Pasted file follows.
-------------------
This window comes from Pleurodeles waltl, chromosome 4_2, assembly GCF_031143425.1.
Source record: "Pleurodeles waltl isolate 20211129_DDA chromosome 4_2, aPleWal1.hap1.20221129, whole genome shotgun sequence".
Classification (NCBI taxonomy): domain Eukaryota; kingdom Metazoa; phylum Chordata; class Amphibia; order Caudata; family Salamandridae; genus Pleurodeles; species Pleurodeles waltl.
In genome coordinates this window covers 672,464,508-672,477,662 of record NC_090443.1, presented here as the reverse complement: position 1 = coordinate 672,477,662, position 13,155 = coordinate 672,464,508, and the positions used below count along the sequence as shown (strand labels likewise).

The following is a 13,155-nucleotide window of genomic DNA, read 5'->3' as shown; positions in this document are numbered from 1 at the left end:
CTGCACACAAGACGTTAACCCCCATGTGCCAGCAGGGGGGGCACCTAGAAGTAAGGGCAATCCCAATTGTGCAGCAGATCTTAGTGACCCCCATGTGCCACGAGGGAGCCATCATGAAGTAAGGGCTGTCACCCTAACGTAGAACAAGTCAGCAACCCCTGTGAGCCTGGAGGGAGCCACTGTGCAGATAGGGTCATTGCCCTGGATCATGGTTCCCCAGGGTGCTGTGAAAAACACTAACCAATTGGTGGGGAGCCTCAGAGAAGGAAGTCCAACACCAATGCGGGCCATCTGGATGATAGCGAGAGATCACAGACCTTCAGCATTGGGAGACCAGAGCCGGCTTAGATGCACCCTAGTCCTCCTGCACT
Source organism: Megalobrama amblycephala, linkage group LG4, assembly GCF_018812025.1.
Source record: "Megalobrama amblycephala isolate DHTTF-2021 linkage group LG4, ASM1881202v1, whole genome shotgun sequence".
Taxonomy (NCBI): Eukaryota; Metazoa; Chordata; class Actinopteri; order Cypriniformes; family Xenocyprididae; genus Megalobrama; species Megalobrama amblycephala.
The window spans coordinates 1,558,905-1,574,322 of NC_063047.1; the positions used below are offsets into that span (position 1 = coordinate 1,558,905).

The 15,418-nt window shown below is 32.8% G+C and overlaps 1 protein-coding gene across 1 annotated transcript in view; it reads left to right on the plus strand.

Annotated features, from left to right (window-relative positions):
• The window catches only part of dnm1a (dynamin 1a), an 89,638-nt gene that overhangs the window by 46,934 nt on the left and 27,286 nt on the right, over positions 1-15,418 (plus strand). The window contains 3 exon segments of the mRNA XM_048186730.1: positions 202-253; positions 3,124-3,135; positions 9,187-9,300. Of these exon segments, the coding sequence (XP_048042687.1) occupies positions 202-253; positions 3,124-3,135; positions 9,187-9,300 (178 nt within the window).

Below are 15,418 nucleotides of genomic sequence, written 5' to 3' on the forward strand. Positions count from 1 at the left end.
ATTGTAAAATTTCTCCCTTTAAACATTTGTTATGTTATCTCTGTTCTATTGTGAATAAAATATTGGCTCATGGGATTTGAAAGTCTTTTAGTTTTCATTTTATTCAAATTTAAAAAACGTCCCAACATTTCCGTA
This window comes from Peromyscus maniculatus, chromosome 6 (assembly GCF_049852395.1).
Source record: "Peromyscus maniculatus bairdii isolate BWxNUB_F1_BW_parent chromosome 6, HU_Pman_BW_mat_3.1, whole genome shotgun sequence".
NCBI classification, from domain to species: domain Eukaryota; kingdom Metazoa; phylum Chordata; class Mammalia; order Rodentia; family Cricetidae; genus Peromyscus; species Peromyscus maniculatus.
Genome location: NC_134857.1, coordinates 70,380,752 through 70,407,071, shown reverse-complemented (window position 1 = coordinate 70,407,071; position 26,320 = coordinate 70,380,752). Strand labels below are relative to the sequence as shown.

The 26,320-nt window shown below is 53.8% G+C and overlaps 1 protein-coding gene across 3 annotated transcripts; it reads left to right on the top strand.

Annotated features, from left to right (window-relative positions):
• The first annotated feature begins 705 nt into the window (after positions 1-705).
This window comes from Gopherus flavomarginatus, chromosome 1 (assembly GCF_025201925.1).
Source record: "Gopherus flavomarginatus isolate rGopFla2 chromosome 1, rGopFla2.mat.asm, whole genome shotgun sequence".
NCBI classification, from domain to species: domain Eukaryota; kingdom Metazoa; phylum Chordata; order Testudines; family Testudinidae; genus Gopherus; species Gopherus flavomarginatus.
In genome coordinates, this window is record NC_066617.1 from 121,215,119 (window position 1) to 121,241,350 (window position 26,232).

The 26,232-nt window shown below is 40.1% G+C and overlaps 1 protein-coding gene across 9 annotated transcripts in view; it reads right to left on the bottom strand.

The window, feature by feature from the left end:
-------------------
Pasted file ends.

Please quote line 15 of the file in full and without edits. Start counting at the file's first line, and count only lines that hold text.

ATTGTAAAATTTCTCCCTTTAAACATTTGTTATGTTATCTCTGTTCTATTGTGAATAAAATATTGGCTCATGGGATTTGAAAGTCTTTTAGTTTTCATTTTATTCAAATTTAAAAAACGTCCCAACATTTCCGTA